7. After the counter was filed, at the hearing in the contempt application, the learned Counsel for the writ petitioner produced several snap shots, which showed that the authorities had not been successful in checking the illicit activity. Though some snap shots were also produced by the learned Special Government Pleader showing that no illicit activity was going on in the area, on 15.3.2002 I passed an order directing the Advocate Commissioner to visit the area once again and to see as to what had happened since his last visit in JanuaryFebruary, 2000 and file his further report. I further directed the Advocate Commissioner to submit his report with necessary facts and figures and also sketches and photographs. After that, the Advocate Commissioner filed a further report along with documents and snaps.

8. The Advocate commissioner filed a report on 11.4.2002 along with snap shots and sketches. It is stated in the report as follows:

He inspected the places on 6-4-2002 along with Thiru Chellaiah, Surveying Engineer, and a Surveyor. During his visit, apart from the petitioner and respondents 2 to 4, a number of officials of Revenue Department, Mr.A. Venkatesan, Counsel for the petitioner, Thiru Gunaraj, Special Government Pleader for Mines and Minerals, were also present and in their presence, he had taken detailed measurements. He also took photographs of the river embankments commencing from check dam on the eastern side up to Jagannathapuram Village limits on the western side. The photographs and the detailed measurements taken clearly showed that there had been continuous indiscriminate quarrying of sand between his first inspection on 29-1-2000 and the current inspection on 6.4.20002. There had been indiscriminate and large scale quarrying of sand, savudu and clay in different places pointed out by him in his detailed measurement, which showed that unauthorised quarrying of sand had been continuing unabated. The officials who were present throughout, expressed surprise at the quantum of quarrying operations and the deep pits like mine shafts throughout the length and breadth of Kusasthalai River bed from the check dam on the eastern side up to the end of Jagannathapuram Village limits on the west. The quarrying of sand was most pronounced on the southern bank of Kusasthalai River bed between two points. The Officials took the Advocate Commissioner to a place about 1-1/2 kms.from Jagannathapuram Village and showed him the 25 feet height bund which had been constructed. The bund was beyond the check dam on the eastern side. There was no bund between the check dam on the east and Jagannathapuram Village limits on the west and therefore, notwithstanding the raising of the bund, there could be easy access on the southern side of the river bank, besides access on the northern side as well. The Advocate Commissioner has noted in detail the traces of access for the movement of lorries, tractors, earth-movers, etc. gaining entry into the river bed and excavating several lorry loads of sand from the depth of various pits noted by him and of which he has taken measurements. The photographs taken by him will show that several thousands of lorry loads of sand, savudu and clay should have been excavated between his previous visit and the current visit. The Advocate Commissioner also visited the southern river bank on the south-western side of the river bed in Jagannathapuram Village limits abutting Sothuperumbedu Village. There also he found pits to a depth of 10 metres on an average to an extent of 117 metres by 73 metres. He also took photographs of the river bed on the east of the recently laid granite bridge, which would show that even recently quarrying of sand had taken place as would be seen from the photographs. The villagers had also complained to him about the indiscriminate quarrying taking place between sun-set and sunrise during week days and throughout day and night on holidays and that they had been proclaiming that they had been making ex-gratia payments to the Tahsildar every week. Such a complaint was made in the presence of Government Pleader, Revenue Divisional Officer, Tahsildar, Revenue Inspector, etc. The measurements taken by the Engineer made part of the report and the photographs would clearly show the volume of sand and savudu removed from the river bed clandestinely between the period of his first inspection and the current inspection. The Advocate Commissioner concludes his report by saying that the respondents and the officials informed him that any action that would be taken by them would seriously result in endangering their very life.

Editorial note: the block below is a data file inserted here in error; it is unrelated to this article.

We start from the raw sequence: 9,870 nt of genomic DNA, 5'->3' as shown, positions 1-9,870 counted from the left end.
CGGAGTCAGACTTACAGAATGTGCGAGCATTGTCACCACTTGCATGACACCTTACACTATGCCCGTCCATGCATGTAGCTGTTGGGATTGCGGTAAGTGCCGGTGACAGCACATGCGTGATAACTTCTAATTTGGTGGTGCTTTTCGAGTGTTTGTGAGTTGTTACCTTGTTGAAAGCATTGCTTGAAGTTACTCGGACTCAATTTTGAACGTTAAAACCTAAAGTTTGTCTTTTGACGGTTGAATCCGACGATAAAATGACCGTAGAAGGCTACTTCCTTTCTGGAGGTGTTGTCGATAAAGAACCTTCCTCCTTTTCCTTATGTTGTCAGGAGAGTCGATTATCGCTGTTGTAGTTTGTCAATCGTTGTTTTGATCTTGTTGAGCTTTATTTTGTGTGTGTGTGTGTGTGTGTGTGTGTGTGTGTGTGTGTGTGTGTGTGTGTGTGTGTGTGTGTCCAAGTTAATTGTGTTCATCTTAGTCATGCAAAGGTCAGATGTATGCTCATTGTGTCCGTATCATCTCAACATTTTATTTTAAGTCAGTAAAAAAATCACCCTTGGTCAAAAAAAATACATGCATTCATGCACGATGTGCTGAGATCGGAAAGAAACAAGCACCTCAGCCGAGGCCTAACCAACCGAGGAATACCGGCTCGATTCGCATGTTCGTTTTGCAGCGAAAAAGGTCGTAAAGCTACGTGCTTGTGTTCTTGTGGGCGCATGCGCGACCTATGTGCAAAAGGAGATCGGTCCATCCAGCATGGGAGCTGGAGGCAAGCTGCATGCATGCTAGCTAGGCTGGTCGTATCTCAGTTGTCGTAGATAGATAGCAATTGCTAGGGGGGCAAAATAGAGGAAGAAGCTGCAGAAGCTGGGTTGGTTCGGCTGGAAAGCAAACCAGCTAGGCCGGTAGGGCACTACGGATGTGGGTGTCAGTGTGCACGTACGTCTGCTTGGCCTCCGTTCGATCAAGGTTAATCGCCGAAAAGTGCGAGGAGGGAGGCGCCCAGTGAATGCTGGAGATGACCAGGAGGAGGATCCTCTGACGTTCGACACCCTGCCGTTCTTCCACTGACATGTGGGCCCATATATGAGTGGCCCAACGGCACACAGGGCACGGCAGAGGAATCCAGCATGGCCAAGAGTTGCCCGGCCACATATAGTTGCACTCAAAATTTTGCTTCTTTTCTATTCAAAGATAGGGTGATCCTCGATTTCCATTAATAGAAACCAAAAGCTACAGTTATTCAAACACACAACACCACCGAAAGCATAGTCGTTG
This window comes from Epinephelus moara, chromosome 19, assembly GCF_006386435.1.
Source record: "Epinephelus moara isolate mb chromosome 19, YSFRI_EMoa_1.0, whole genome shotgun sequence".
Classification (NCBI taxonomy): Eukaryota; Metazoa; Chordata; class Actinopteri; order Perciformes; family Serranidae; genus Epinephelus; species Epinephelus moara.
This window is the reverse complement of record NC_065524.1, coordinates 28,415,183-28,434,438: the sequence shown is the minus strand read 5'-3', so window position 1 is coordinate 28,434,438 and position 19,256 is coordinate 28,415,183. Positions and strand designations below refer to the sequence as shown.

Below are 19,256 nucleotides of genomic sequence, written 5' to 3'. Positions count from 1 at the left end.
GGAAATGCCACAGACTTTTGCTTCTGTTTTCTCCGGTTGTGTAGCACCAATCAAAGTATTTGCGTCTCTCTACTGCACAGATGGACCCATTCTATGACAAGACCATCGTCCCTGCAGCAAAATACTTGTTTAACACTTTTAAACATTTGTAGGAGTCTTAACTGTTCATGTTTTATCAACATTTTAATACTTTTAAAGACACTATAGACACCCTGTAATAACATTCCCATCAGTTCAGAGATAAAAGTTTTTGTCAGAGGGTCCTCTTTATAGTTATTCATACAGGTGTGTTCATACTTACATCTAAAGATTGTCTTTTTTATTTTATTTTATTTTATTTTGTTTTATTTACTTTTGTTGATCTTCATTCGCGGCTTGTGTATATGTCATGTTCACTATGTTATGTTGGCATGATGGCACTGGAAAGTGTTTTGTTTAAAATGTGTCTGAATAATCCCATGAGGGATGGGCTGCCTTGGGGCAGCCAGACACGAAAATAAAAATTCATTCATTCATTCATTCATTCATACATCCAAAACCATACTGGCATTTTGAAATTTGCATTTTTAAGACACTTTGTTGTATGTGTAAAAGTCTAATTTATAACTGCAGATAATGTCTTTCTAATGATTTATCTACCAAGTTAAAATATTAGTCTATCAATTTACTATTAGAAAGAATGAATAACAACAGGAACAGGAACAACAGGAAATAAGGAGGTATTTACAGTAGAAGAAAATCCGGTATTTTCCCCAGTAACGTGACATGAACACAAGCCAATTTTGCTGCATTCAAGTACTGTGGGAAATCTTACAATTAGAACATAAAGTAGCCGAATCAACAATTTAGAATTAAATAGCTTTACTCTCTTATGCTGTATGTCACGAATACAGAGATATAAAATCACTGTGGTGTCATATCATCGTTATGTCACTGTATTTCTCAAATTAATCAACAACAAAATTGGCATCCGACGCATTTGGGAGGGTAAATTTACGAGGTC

9. After going through the report, I felt that this is a matter where the assistance of the Advocate General should be obtained and accordingly, I requested the Advocate General to peruse the records and express his view in the matter. The learned Advocate General agreed with me that this matter has very serious connotations and cannot be allowed to drift. He assured me that all possible steps would be taken to ensure that illegal quarrying of sand in the area is checked.